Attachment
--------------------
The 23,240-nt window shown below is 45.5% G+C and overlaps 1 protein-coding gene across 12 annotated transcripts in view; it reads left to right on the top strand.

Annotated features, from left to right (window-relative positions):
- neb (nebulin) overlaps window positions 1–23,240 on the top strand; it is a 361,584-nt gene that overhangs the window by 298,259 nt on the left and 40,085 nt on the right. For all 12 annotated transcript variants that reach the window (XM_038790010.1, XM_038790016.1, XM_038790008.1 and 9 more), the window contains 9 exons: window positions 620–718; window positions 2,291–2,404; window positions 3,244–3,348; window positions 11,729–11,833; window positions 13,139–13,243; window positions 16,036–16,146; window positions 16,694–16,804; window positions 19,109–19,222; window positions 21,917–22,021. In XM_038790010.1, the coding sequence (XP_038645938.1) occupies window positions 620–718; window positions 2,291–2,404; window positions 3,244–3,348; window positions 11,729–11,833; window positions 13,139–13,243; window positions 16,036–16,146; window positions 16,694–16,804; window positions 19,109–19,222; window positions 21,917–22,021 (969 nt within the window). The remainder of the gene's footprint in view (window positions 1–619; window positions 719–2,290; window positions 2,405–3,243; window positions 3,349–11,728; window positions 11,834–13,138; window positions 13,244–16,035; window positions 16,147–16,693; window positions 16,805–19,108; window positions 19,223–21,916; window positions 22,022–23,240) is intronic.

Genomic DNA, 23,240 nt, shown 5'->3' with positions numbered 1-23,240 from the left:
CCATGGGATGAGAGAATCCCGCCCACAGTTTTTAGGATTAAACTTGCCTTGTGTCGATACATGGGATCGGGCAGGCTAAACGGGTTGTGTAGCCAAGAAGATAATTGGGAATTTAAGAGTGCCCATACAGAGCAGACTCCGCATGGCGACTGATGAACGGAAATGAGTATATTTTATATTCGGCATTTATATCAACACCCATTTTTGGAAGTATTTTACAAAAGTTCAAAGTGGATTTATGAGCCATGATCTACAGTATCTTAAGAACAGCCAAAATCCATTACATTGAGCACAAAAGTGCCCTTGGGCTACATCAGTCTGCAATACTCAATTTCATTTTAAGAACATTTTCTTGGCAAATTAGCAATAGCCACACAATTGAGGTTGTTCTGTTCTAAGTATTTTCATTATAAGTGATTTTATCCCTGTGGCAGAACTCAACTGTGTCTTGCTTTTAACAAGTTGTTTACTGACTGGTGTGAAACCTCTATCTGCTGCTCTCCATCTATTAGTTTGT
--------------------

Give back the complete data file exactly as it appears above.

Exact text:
The 23,240-nt window shown below is 45.5% G+C and overlaps 1 protein-coding gene across 12 annotated transcripts in view; it reads left to right on the top strand.

Annotated features, from left to right (window-relative positions):
- neb (nebulin) overlaps window positions 1–23,240 on the top strand; it is a 361,584-nt gene that overhangs the window by 298,259 nt on the left and 40,085 nt on the right. For all 12 annotated transcript variants that reach the window (XM_038790010.1, XM_038790016.1, XM_038790008.1 and 9 more), the window contains 9 exons: window positions 620–718; window positions 2,291–2,404; window positions 3,244–3,348; window positions 11,729–11,833; window positions 13,139–13,243; window positions 16,036–16,146; window positions 16,694–16,804; window positions 19,109–19,222; window positions 21,917–22,021. In XM_038790010.1, the coding sequence (XP_038645938.1) occupies window positions 620–718; window positions 2,291–2,404; window positions 3,244–3,348; window positions 11,729–11,833; window positions 13,139–13,243; window positions 16,036–16,146; window positions 16,694–16,804; window positions 19,109–19,222; window positions 21,917–22,021 (969 nt within the window). The remainder of the gene's footprint in view (window positions 1–619; window positions 719–2,290; window positions 2,405–3,243; window positions 3,349–11,728; window positions 11,834–13,138; window positions 13,244–16,035; window positions 16,147–16,693; window positions 16,805–19,108; window positions 19,223–21,916; window positions 22,022–23,240) is intronic.

Genomic DNA, 23,240 nt, shown 5'->3' with positions numbered 1-23,240 from the left:
CCATGGGATGAGAGAATCCCGCCCACAGTTTTTAGGATTAAACTTGCCTTGTGTCGATACATGGGATCGGGCAGGCTAAACGGGTTGTGTAGCCAAGAAGATAATTGGGAATTTAAGAGTGCCCATACAGAGCAGACTCCGCATGGCGACTGATGAACGGAAATGAGTATATTTTATATTCGGCATTTATATCAACACCCATTTTTGGAAGTATTTTACAAAAGTTCAAAGTGGATTTATGAGCCATGATCTACAGTATCTTAAGAACAGCCAAAATCCATTACATTGAGCACAAAAGTGCCCTTGGGCTACATCAGTCTGCAATACTCAATTTCATTTTAAGAACATTTTCTTGGCAAATTAGCAATAGCCACACAATTGAGGTTGTTCTGTTCTAAGTATTTTCATTATAAGTGATTTTATCCCTGTGGCAGAACTCAACTGTGTCTTGCTTTTAACAAGTTGTTTACTGACTGGTGTGAAACCTCTATCTGCTGCTCTCCATCTATTAGTTTGT